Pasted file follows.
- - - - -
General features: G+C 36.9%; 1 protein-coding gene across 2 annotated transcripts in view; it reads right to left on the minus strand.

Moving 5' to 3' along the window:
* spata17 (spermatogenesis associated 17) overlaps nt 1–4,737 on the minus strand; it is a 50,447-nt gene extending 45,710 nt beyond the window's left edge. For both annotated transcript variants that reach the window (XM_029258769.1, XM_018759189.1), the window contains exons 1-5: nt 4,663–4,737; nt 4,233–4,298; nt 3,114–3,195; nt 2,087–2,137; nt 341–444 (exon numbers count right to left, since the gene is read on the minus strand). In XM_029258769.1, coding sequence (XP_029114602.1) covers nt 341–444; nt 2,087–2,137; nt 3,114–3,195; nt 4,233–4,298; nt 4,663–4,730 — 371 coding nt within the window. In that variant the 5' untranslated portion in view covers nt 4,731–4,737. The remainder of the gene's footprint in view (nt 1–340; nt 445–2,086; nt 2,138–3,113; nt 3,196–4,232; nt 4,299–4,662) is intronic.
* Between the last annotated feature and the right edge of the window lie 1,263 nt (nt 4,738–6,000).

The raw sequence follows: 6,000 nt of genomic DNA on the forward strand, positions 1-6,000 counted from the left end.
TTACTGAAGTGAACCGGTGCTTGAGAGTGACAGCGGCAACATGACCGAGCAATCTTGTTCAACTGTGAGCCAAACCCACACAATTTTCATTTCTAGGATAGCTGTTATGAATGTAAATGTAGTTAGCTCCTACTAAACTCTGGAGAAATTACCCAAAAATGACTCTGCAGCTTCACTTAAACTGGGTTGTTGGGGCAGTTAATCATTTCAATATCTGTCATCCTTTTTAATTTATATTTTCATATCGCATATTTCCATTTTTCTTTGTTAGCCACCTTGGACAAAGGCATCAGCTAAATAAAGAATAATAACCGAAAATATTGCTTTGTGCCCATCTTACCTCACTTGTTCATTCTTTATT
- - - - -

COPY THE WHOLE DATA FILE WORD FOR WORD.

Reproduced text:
General features: G+C 36.9%; 1 protein-coding gene across 2 annotated transcripts in view; it reads right to left on the minus strand.

Moving 5' to 3' along the window:
* spata17 (spermatogenesis associated 17) overlaps nt 1–4,737 on the minus strand; it is a 50,447-nt gene extending 45,710 nt beyond the window's left edge. For both annotated transcript variants that reach the window (XM_029258769.1, XM_018759189.1), the window contains exons 1-5: nt 4,663–4,737; nt 4,233–4,298; nt 3,114–3,195; nt 2,087–2,137; nt 341–444 (exon numbers count right to left, since the gene is read on the minus strand). In XM_029258769.1, coding sequence (XP_029114602.1) covers nt 341–444; nt 2,087–2,137; nt 3,114–3,195; nt 4,233–4,298; nt 4,663–4,730 — 371 coding nt within the window. In that variant the 5' untranslated portion in view covers nt 4,731–4,737. The remainder of the gene's footprint in view (nt 1–340; nt 445–2,086; nt 2,138–3,113; nt 3,196–4,232; nt 4,299–4,662) is intronic.
* Between the last annotated feature and the right edge of the window lie 1,263 nt (nt 4,738–6,000).

The raw sequence follows: 6,000 nt of genomic DNA on the forward strand, positions 1-6,000 counted from the left end.
TTACTGAAGTGAACCGGTGCTTGAGAGTGACAGCGGCAACATGACCGAGCAATCTTGTTCAACTGTGAGCCAAACCCACACAATTTTCATTTCTAGGATAGCTGTTATGAATGTAAATGTAGTTAGCTCCTACTAAACTCTGGAGAAATTACCCAAAAATGACTCTGCAGCTTCACTTAAACTGGGTTGTTGGGGCAGTTAATCATTTCAATATCTGTCATCCTTTTTAATTTATATTTTCATATCGCATATTTCCATTTTTCTTTGTTAGCCACCTTGGACAAAGGCATCAGCTAAATAAAGAATAATAACCGAAAATATTGCTTTGTGCCCATCTTACCTCACTTGTTCATTCTTTATT